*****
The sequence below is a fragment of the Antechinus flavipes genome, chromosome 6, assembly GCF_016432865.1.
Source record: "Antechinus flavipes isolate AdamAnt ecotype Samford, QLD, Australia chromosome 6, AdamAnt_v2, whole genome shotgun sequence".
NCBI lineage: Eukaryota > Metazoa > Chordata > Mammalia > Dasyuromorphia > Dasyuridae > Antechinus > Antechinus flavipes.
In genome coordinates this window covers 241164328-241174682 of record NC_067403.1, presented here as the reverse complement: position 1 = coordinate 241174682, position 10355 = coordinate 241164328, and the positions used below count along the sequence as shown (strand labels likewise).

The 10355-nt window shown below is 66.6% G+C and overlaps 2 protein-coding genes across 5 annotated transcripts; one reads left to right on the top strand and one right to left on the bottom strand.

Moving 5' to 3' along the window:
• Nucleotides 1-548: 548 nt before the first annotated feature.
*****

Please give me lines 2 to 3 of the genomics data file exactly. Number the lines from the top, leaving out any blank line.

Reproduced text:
Source record: "Antechinus flavipes isolate AdamAnt ecotype Samford, QLD, Australia chromosome 6, AdamAnt_v2, whole genome shotgun sequence".
NCBI lineage: Eukaryota > Metazoa > Chordata > Mammalia > Dasyuromorphia > Dasyuridae > Antechinus > Antechinus flavipes.